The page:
Tuesday, January 26, 2016

Tuesday Tunes Tastings


It's Tuesday, so it's time to talk about some new music.  I wasn't able to get to everything I wanted to last week, but here are some thoughts on the nine albums I was album to listen to.  This week marks a very nice shift, since one of the albums I was able to get my ears on is one that I wholeheartedly ADORE and wouldn't be shocked to see make the long haul to my Mouthi Album of the Year ballot at the end of the year.  It's that good.

But you'll have to read below to find out which album I'm talking about.



Adore Life [Savages]


So, I’m pretty removed from rock music as of late.  I’ve found this quite alarming as of late, but whatever, that’s for a different discussion; I know.  Anyways, I went into the new Savages album unaware of what it was going to be, sound like, feel like and so as it unfolded in a way that was quite unexpected I found myself confused by my endearment to it.  It’s rough, sometimes sloppy, unpolished, noisy, often clunky and yet wholly focused and determined.  Track to track to track, this grungy garage rock album utilizes a tamed version of punk to create a sound that feels very organic and honest.  Unlike that messy album from Hinds, Savages have delivered a tonally complex album that relishes in its own blemishes and feels wholly intended and masterfully thought out.

Grade:  
4 Miley Tongues
Why?  Thoughtful lyrics and confident musicianship help establish Adore Life as a sleeper hit, even this early in the year.

Potential Mouthi Contender?
Rock Album of the Year:  Adore Life
Best Rock Song:  Sad Person

First World Problems [Failure Anthem]

Debut album from rock back Failure Anthem brings me back to my teenage years.  It’s weird to think that this sound here is almost dated, because it makes me feel very old, but this band feels like they must have grown up around the time when bands like Soil and Nickelback and Drowning Pool were trying to establish names for themselves in the industry.  That whole southern ‘nu-metal’ sound is very present here, but I can’t hate on it because that was my era and that was the music I was very much into when I was a teenager, so sometimes nostalgia can play into your hands well.  My main issue with this particular album is that it starts to grow tired.  About halfway through I find myself aching for some sort of variance, but much like the bands that serve as influences, the tracks here all start to sound very, very similar after a while.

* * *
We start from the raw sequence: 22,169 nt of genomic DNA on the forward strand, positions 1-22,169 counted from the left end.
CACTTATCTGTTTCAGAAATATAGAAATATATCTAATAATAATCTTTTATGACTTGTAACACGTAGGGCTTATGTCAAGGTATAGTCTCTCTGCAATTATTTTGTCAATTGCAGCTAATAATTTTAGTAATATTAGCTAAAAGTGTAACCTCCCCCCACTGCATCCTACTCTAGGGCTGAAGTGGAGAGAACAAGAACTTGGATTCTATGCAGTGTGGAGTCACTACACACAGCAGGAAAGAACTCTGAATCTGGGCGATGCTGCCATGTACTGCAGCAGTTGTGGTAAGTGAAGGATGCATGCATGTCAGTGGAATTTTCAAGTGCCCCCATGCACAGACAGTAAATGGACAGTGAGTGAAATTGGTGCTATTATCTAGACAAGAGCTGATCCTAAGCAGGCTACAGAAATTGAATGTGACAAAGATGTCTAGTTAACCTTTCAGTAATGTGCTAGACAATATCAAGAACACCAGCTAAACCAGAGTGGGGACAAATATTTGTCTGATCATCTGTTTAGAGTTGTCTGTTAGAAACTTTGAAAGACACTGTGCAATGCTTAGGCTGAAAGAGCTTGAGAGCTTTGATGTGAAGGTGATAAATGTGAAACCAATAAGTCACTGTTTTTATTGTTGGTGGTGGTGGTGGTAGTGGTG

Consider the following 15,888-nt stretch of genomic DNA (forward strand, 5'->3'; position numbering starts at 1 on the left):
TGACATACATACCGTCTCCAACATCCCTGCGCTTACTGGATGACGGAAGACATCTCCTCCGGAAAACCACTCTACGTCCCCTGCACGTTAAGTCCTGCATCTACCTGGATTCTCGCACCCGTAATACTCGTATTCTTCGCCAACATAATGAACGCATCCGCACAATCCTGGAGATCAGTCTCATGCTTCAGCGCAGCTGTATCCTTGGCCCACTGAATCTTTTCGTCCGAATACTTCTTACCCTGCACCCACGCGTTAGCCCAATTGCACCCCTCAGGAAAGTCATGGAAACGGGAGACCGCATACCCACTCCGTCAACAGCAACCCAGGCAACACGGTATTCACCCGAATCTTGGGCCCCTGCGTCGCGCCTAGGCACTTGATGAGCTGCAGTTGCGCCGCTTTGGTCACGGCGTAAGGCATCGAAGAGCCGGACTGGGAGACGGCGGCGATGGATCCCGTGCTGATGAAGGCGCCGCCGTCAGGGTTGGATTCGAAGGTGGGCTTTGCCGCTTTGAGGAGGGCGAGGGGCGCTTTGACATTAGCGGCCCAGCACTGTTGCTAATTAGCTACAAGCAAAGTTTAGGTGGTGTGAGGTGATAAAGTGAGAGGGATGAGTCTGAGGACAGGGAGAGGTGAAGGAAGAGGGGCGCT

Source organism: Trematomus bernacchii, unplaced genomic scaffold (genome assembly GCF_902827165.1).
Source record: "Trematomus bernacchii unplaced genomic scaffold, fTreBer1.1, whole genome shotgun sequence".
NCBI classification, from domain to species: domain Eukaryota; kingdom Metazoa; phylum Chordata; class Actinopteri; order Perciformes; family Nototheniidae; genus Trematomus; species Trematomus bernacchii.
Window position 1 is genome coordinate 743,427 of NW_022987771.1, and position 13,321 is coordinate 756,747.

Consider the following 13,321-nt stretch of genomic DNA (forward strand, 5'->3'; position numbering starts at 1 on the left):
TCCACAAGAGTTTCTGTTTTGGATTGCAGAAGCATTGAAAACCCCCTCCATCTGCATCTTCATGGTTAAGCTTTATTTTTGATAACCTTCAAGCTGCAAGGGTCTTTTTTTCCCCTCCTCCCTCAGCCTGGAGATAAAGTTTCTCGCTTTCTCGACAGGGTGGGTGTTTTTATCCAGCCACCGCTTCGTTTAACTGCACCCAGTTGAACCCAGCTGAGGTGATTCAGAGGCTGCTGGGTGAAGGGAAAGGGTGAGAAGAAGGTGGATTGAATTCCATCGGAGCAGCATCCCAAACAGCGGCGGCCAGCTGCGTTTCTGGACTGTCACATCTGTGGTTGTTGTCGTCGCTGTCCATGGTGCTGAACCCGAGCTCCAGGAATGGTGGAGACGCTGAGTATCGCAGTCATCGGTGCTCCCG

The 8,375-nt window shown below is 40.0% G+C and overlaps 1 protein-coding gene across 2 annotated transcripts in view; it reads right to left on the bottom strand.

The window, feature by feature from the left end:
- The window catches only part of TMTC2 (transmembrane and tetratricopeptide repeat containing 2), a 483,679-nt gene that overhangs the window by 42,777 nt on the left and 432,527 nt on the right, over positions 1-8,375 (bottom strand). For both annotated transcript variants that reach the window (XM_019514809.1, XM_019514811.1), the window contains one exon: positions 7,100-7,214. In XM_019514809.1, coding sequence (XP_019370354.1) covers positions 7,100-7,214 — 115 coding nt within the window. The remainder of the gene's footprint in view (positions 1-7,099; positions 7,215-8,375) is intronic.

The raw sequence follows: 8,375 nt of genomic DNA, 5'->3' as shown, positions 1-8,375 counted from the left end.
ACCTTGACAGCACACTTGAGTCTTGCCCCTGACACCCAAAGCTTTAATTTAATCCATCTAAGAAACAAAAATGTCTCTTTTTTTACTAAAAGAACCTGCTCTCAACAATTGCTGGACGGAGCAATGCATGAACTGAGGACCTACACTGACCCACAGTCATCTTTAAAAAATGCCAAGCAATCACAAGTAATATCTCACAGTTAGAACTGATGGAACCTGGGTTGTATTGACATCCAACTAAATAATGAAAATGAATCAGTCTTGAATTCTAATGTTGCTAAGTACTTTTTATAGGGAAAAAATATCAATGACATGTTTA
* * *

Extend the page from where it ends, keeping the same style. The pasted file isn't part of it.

Grade:  
3 Miley Tongues
Why?  While they have a nice sound, they don’t offer enough of a complete experience.  It is all very safe, all very expected and predictable. 

Potential Mouthi Contender?
Best Rock Performance:  The Ghost Inside

Gamble for a Rose [King Charles]

So, folk rock is such a love of mine.  King Charles pretty much personifies everything I love about the genre.  If you took Glen Hansard, Frank Turner and Mumford & Sons, put them in a room together, and forced them to make music; Gamble for a Rose is what you’d get.  Poetic, effortless, catchy, fun rock music.  With vocals that are earthy enough to carry meaning but polished enough to caress the ears, Gamble for a Rose is chuck full of songs that excite and exemplify why this genre of music is so special.  In fact, I have a hard time deciding which song is the best song here, they are all so wonderfully composed.  From the vibrancy of Lady of the River to the restrained passions of Coco Chitty or In Silhouette to the grounded rock sound of Choke to the near pop vibes of Bright Thing to the inspired Irish undertones in Carry Me Away, this album is pretty much my everything right now.

Grade:  
4 1/2 Miley Tongues